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EDGAR database a veritable goldmine of financial tips The US Securities and Exchange Commission (SEC) has admitted that hackers broke into its corporate filling system last year.…
Minority group of shareholders still calling for resignations and reform.
CEO Heather Bresch got a pay cut, though—only $13.8M in 2016 down from $18.9M in 2015.
Over the next five years, the company behind Snapchat will pay Google at least $2 billion in cloud bills.On Thursday, Snap revealed in a filing with the US Securities and Exchange Commission that it signed a five-year contract to pay Google at least $400 million a year for cloud services.

That’s a steep figure, considering that Snap made roughly $404 million last year. [ To the cloud! Real-world container migrations. | Dig into the the red-hot open source framework in InfoWorld's beginner's guide to Docker. ]In return for the massive commitment, Snap will receive reduced pricing, though it’s not clear how deep the company’s discounts will be.
Sinking a bunch of money into Google Cloud makes sense, because Snapchat began its life built on top of Google’s AppEngine platform-as-a-service offering.To read this article in full or to leave a comment, please click here
Neon Tommyreader comments 8 Share this story Yahoo admitted to the world—on a news day dominated by a guy called Trump—that some of its employees were aware that it had suffered a breach shortly after a "state-sponsored actor" hacked into the ailing Web firm's systems in 2014. In a filing to the US Securities and Exchange Commission on Wednesday, Yahoo said that a panel of independent experts was looking at how much knowledge employees at the company had of the incident shortly after the massive breach had occurred. Yahoo has previously stated that it only became aware of the hack attack following a "recent investigation." As Ars reported previously, Yahoo confirmed in September that at least half a billion of its user accounts had been breached. The company, in its latest filing, has revealed more details about the attack—which ransacked Yahoo usernames and associated e-mail addresses, telephone numbers, dates of birth, hashed passwords, and some encrypted and unencrypted security questions and answers.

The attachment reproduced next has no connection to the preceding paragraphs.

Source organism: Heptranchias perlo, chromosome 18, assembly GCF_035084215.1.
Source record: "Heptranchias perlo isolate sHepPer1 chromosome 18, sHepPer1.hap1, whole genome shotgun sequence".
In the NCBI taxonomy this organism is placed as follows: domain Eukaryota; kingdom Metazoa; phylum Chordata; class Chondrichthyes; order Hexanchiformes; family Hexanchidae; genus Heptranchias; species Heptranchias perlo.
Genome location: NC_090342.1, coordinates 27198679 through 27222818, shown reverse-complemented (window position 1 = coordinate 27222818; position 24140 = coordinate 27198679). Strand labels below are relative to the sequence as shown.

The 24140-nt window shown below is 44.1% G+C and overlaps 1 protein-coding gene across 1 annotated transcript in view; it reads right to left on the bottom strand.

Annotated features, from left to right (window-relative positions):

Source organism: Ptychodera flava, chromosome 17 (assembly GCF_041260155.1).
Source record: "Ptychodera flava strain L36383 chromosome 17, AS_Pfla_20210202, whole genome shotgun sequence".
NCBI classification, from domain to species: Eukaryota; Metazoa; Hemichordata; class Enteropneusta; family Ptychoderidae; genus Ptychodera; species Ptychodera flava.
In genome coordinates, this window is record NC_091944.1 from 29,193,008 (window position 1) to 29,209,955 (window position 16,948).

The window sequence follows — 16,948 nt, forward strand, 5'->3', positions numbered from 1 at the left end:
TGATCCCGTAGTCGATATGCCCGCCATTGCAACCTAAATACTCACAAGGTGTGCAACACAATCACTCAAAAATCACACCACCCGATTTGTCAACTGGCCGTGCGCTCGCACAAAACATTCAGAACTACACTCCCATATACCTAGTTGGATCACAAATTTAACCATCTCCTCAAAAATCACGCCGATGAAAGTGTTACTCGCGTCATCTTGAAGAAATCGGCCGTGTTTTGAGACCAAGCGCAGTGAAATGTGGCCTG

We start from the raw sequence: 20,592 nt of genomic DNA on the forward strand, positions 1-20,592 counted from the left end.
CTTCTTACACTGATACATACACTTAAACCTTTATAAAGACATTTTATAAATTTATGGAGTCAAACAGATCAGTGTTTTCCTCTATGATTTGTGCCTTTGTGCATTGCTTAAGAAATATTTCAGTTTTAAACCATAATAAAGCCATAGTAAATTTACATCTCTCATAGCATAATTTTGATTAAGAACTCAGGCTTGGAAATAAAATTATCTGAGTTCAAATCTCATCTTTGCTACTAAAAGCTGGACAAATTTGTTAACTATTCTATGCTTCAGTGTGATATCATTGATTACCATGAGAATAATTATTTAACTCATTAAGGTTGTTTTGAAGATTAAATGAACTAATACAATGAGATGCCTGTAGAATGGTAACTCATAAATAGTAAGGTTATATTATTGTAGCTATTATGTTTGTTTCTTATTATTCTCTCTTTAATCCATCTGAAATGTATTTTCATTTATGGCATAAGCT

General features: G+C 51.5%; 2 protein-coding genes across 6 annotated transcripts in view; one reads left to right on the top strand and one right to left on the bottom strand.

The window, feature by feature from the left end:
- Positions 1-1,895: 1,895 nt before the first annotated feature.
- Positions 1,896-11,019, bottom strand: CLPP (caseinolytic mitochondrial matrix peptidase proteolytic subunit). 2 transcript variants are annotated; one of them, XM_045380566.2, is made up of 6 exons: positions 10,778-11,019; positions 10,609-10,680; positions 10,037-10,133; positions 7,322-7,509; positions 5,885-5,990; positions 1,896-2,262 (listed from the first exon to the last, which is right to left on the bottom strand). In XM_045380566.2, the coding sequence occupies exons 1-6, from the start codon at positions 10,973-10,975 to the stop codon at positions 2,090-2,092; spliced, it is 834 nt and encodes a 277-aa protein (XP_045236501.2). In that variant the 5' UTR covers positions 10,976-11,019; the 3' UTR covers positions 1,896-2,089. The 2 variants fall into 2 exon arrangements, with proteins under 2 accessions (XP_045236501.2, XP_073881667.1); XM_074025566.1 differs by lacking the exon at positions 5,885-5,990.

It said: In late July 2016, a hacker claimed to have obtained certain Yahoo user data.

After investigating this claim with the assistance of an outside forensic expert, the company could not substantiate the hacker’s claim. Following this investigation, the company intensified an ongoing broader review of the company’s network and data security, including a review of prior access to the company’s network by a state-sponsored actor that the company had identified in late 2014. Based on further investigation with an outside forensic expert, the company disclosed the Security Incident on September 22, 2016, and began notifying potentially affected users, regulators, and other stakeholders. The key bit in that statement is the disclosure that at least some employees at Yahoo were aware of the attack two years ago. It added that an independent committee of the firm's board was investigating "among other things, the scope of knowledge within the company in 2014 and thereafter regarding this access, the Security Incident, the extent to which certain users’ account information had been accessed, the company’s security measures, and related incidents and issues." Yahoo said that forensic experts were also probing evidence that suggested an intruder—understood to be the same state-sponsored actor—created cookies that potentially inserted a password bypass flaw, thereby granting access to some user accounts or account details. It also revealed that cops had recently begun "sharing certain data that they indicated was provided by a hacker who claimed the information was Yahoo user account data." Yahoo said that it would analyse the hacker's claim. To date, the company has been hit with 23 class action lawsuits from angry consumers, both at home and abroad. Yahoo has so far notched up $1 million (£800,000) in losses related to the megabreach—however, its latest quarter ended September 30 is yet to reveal the true pain to its bottom line. This post originated on Ars Technica UK